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Most of us are all too well aware of how the current generation of college students needs to stay connected all the time, generally via cell phone. However, we assumed there were limits to the extent of their connectedness. Now, a study conducted by University of Virginia psychology researcher Kostadin Kushlev led a study with colleagues at the University of British Columbia to better understand how people interact with technology and each other.

221 University of British Columbia students were picked at random and told to set all their notifications on and keep their phones at the ready for the first week of the experiment. They were instructed to turn notifications off and minimize interaction time with their phones the second week. That participants then reported symptoms similar to those of ADHD, even though they had not been diagnosed with it was not surprising. Either was reading that 95% had looked at their screens during social events or knowing that 70% had checked their phones while at work. What was surprising is that 10% checked their phones while having sex! Keep in mind that these students were 18 to 22 and probably in relatively new relationships. They couldn’t have been old married people who were bored with their mates. One would expect young peoples’ new sexual encounters to be so intense they couldn’t be interrupted by an earthquake, let alone a cell phone call or text message.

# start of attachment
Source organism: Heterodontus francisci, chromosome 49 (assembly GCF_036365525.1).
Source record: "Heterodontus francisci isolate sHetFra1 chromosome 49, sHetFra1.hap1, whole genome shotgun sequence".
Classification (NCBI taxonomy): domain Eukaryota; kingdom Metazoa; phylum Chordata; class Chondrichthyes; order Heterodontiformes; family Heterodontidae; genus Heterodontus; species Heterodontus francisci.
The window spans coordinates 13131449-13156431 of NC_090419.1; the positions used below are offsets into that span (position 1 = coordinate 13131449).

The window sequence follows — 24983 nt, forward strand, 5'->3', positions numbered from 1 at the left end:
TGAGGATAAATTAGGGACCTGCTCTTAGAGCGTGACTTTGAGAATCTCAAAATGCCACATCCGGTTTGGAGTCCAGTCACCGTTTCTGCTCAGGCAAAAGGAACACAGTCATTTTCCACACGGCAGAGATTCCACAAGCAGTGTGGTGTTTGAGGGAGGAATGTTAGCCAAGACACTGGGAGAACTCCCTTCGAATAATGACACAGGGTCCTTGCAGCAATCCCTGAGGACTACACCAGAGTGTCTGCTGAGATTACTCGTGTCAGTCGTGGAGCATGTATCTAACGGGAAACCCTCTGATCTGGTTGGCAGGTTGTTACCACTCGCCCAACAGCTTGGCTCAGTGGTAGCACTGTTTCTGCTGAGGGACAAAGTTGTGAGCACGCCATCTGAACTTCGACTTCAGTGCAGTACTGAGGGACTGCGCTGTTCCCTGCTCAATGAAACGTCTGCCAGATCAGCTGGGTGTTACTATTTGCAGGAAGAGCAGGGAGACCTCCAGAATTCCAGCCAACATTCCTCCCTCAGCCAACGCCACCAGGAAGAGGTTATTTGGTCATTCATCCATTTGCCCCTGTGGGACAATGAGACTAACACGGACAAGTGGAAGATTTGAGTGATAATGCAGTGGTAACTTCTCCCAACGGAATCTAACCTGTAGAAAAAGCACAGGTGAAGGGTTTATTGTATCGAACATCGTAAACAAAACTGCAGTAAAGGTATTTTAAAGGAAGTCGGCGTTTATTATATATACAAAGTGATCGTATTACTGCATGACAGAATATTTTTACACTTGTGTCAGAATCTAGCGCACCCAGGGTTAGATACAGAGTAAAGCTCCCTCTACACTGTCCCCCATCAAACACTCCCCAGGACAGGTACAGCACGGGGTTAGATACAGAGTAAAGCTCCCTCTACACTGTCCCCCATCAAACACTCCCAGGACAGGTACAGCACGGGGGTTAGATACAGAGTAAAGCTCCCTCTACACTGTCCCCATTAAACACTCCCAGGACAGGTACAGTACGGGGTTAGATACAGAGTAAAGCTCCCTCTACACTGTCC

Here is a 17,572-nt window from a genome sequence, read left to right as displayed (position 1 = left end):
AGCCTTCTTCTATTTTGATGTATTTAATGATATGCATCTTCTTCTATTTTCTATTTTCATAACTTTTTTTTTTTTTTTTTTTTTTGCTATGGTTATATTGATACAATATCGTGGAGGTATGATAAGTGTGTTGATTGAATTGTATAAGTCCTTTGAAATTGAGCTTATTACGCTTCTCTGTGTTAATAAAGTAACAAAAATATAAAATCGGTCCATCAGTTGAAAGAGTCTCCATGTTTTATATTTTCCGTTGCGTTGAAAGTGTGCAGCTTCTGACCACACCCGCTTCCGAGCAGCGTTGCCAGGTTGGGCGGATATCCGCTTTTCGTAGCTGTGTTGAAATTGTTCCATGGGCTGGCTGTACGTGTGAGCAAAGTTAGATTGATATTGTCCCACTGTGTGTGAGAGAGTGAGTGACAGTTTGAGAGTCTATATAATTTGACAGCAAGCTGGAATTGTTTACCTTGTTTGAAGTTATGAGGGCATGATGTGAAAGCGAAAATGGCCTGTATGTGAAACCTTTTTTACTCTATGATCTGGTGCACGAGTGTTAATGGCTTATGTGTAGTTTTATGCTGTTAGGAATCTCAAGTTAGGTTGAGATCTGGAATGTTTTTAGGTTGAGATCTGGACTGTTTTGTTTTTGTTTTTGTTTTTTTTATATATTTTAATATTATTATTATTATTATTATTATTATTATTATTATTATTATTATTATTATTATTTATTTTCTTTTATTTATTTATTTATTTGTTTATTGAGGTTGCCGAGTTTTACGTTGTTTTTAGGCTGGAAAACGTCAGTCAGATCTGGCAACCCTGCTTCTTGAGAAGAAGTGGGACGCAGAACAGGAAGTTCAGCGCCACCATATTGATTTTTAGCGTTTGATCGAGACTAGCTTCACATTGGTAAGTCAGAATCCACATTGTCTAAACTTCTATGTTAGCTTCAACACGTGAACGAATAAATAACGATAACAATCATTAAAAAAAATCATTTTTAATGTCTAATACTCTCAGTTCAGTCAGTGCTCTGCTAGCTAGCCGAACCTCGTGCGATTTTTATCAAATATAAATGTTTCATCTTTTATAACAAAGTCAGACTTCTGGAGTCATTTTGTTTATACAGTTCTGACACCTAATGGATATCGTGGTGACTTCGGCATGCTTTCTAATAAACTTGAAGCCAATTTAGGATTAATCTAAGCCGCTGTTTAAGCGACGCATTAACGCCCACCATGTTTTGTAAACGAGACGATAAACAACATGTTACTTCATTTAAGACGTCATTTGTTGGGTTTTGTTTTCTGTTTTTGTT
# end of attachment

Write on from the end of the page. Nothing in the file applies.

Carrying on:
A British study of 1,747 people (adults of a variety of ages, one assumes) found that 62% of women and 48% of men had interrupted trysts to check their cell phones to answer a call (34%), read or reply to a text (24%), or an email (2%). 34% of those who said they had checked their phones during sex claimed their partners didn’t mind. However, only 4% used social media after pausing their assignations.  I’ll reserve comment on the quality of their sex.

Family planners can use this information to reduce pregnancies, wanted and otherwise. So can parents wanting to discourage their offspring from prematurely creating offspring of their own.

 

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